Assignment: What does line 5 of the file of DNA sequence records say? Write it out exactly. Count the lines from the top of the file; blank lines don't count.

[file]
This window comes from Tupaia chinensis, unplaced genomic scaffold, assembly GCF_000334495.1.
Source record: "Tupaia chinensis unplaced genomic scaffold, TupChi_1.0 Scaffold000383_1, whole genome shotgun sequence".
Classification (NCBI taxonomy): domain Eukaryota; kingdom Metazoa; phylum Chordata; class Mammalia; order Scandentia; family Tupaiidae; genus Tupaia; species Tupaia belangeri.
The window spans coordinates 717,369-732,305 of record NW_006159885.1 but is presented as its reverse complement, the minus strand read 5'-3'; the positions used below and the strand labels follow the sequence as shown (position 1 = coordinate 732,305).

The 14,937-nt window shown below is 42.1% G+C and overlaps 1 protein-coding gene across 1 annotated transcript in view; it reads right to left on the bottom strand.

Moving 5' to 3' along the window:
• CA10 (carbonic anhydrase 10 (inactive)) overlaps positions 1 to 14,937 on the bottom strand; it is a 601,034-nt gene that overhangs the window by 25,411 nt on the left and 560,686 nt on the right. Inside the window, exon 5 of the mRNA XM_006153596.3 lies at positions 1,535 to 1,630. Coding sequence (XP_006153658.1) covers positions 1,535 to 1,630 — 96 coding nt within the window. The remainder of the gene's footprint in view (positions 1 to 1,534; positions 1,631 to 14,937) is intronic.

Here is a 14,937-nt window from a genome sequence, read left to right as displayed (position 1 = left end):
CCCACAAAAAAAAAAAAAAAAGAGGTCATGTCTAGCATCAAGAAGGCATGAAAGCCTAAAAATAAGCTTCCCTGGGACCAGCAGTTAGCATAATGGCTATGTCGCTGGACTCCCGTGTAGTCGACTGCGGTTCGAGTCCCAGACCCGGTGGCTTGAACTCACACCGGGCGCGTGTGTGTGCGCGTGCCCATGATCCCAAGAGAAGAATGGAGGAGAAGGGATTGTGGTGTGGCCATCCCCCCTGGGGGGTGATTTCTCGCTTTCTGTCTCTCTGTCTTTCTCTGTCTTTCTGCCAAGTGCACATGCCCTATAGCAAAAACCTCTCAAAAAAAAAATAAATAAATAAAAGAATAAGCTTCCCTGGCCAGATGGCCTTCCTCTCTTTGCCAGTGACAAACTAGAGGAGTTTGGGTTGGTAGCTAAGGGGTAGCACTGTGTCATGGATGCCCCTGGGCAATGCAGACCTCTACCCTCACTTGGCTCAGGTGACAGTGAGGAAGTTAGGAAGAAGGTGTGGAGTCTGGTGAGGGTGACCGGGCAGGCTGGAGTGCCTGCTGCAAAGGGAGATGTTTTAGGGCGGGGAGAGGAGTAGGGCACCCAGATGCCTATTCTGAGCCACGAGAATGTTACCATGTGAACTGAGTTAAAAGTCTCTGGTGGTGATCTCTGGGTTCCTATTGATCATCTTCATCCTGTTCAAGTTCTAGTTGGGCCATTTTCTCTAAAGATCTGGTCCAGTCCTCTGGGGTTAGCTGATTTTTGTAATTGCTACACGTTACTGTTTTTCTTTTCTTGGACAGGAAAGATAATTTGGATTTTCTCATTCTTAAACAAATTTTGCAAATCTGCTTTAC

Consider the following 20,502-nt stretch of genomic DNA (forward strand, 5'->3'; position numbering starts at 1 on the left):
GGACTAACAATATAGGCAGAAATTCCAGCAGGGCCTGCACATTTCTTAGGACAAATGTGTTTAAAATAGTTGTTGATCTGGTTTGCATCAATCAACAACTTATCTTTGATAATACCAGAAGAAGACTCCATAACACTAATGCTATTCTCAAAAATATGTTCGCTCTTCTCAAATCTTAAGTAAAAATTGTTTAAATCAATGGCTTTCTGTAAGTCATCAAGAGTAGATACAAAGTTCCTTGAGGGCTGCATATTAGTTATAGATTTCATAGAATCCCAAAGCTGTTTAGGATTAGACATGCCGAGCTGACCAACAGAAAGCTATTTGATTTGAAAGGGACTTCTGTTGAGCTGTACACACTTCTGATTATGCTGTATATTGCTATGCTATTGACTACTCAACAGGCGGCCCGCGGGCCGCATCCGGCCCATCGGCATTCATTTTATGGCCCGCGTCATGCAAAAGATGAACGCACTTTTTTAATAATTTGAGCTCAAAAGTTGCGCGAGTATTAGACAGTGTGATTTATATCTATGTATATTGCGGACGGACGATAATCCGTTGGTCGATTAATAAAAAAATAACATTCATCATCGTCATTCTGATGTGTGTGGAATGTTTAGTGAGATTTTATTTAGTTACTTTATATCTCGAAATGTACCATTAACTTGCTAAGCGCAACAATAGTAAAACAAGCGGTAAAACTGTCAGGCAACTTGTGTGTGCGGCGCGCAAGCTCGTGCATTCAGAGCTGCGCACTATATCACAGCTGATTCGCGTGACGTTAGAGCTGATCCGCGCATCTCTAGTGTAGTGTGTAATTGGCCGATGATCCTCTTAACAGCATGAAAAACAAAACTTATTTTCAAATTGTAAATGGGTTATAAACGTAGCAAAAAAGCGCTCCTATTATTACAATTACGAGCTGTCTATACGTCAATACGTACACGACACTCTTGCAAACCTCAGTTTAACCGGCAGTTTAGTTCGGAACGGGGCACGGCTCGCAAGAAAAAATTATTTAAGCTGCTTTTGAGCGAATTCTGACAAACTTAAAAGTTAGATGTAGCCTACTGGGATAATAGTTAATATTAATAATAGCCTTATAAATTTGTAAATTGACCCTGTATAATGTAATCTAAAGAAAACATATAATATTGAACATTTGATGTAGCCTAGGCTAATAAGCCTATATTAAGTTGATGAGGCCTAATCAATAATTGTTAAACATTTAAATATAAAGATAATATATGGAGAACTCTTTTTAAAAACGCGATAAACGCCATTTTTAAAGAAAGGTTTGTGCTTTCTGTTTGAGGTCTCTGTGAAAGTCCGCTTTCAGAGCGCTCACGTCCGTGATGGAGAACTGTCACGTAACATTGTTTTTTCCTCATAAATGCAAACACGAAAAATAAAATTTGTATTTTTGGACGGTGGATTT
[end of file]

The 14,937-nt window shown below is 42.1% G+C and overlaps 1 protein-coding gene across 1 annotated transcript in view; it reads right to left on the bottom strand.